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Joe’s Ghost took second place in Best Book category in Missouri Writers’ Guild annual contest, April 2012.
Joe Murray had a life in California for thirty years–in films. Oh, he was never the hero, but he had steady work as the hero’s sidekick. Then he suffered a stroke at age 52. Could have been worse, he knew that. He could walk, he could talk, but he had difficulty remembering lines. His career was over. Five years earlier he had inherited his aunt’s old home in Missouri, where he had visited every summer of his childhood. Now he retreats there to open a bed and breakfast with an older friend, Scott, a former pilot, who is gay. No one is straighter than Joe, but the two men form a strong bond, a new take on an odd couple.
Buster runs the contracting company hired to remodel the old Pope place into a bed and breakfast. Working in what the town has always referred to as a haunted mansion doesn’t scare him. But he wonders, is it just superstition or is something supernatural going on in the old house?
Claire owns the local bar on South Main Street. The Idle Hour is only blocks from Joe’s house, a great place for Miller Time. She’s a single mom, a former schoolteacher, and is a disappointment to her mother. But Claire wants to own her own life, not a life laid out by someone else.
These lives are intertwined as they search for the secrets in Joe’s new home. Joe’s Ghost is a story of hope and forgiveness as these folks come to grips with where their lives are heading and how to deal with changes they didn’t choose.
Q & A with Veda Boyd Jones regarding Joe’s Ghost:
Q: Why did you set this book in Joplin, Missouri?
A: I live here. Some of the places are actually here in Joplin, the streets, the historical society, the bar (although renamed), the theater out by the mall. This was written before the Joplin tornado, so there are no reference to it. I did throw in a little weather, since you can’t live in this part of the country without unexpected weather.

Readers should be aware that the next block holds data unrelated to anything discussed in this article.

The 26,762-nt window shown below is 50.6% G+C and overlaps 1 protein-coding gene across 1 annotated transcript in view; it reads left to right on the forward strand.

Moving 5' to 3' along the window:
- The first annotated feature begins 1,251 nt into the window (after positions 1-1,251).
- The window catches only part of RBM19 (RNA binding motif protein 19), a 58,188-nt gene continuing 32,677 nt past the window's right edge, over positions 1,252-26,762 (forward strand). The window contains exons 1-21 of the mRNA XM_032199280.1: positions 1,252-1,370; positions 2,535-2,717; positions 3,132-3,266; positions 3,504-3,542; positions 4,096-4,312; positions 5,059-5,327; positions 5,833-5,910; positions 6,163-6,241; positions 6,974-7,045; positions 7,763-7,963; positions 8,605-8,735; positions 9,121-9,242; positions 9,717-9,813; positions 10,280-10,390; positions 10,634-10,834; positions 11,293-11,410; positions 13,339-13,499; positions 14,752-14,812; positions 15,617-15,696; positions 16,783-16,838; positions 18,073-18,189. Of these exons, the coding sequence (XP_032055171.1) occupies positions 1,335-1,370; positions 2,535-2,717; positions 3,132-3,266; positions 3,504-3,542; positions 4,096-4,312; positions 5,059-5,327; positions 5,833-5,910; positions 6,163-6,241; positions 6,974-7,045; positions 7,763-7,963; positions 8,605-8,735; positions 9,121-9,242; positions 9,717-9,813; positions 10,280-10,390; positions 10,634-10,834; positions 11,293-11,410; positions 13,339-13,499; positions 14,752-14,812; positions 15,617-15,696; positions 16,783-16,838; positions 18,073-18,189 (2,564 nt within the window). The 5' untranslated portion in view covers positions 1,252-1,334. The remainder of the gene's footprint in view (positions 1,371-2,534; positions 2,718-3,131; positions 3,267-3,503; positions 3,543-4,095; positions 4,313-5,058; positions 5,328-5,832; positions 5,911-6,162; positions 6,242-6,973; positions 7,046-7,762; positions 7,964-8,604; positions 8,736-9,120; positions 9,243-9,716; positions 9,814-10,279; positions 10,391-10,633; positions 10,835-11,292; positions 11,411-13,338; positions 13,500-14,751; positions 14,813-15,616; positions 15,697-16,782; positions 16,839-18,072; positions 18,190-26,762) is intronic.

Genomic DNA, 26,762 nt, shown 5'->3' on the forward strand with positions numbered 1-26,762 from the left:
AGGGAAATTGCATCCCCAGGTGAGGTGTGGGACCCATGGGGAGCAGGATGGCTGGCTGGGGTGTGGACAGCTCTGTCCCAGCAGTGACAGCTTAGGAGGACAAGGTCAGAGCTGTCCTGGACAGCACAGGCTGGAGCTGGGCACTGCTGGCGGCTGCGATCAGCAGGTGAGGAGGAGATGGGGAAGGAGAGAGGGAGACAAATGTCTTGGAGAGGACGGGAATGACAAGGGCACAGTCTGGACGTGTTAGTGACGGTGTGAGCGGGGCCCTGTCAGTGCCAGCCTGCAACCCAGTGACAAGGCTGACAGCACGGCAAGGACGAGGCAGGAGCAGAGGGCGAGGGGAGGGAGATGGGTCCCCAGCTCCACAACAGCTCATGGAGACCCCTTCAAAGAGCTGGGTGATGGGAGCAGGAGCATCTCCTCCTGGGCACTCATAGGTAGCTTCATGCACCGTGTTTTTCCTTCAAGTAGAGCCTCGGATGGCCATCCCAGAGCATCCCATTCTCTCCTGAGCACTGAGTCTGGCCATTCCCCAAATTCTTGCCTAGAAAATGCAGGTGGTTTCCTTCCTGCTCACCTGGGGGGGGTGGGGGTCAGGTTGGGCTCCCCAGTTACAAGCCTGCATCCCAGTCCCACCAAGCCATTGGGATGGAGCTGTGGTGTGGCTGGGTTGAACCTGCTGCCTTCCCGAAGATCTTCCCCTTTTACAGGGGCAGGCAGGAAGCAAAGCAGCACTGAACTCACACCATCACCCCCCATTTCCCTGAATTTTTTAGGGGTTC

Q: This novel is a departure from your books for children and your romances. Why did you tackle a book on relationships and issues?
A: Like most writers, I take a pinch of my own life and build on it. My husband had a stroke five years ago and has worked painstakingly to recapture his life. He’s doing great, but he still can’t translate numbers well from his brain to his speech, and that’s critical for an architect. I just took his struggle to cope with the end of a career and gave it to Joe. He searches for words, so memorizing lines and delivering them with the correct emphasis curtailed Joe’s acting career.
Q. Why make a straight guy and a gay guy housemates?
A: I think sexual orientation isn’t important and those who make it a big deal are probably protesting too much, as Shakespeare would say. I have gay and lesbian friends, and our friendships are the same as with my straight friends. I like people with good hearts and good souls, and sexual orientation just doesn’t enter into that.
Q: How did you learn so much about the bar business?
A: Like with all my writing, whether for fiction or nonfiction, I research. To create The Idle Hour, I went to a bar in my neighborhood and set up an interview with the bartender for two in the afternoon, the slow time, I learned. I went behind the counter to see how mugs were washed in three sinks, how to ice down bottles of beer, and how to stock lime slices and olives. I later talked with the owner and learned more about the business end of it.
Q: How did you pick the title of Joe’s Ghost?
A: Because this is a ghost story, I wanted ‘ghost’ in the title, but the word has double meaning for this book. We all have ghosts in our lives, things that haunt us and influence our choices. Joe’s ghost is his life before the stroke, and he must let it go so he can establish a new life and yet understand that his past will affect how he makes choices in the future.
Q: There’s romance in this book, but it is very subtle. Why didn’t you play it up more?
A: I wanted this book to be more about relationships than a typical romance that has the two leads flirting, dancing around each other, and then something coming between them, many times a simple misunderstanding that could be solved if they sat down over cups of coffee.
Q: Buster is quite a character. Why is his viewpoint in the story?
A: His viewpoint is fairly typical of straight men towards gay men, and I wanted to show how a person could change his biases.
Q: Why put some of Claire’s thoughts in parentheses?
A: I wanted the reader to see a real demarcation between the thoughts of Claire and the thoughts of Joe, although their outlooks are similar. Parentheses are simply printer marks, but they show the reader that Claire is adding asides to her own thoughts.
Q: You’ve presented two different takes on unplanned pregnancy? Which one do you favor?
A: I don’t have an answer for that. The decision to have a child or not is up to the parents and not to any outsider. The abortion issue has so many gray areas, it’s hard to see any black and white.
Q: What do you hope readers will take away from Joe’s Ghost?
A: Good question, but the answer isn’t easy. Readers get out of a book what they bring to it. If we identify something we can relate to, we get more out of a book. If the character situations and beliefs are foreign to us, we read a book only for plot and not for something the character learns that we can apply to our own lives. I guess I want readers to learn to respect others’ choices and beliefs that may differ from their own.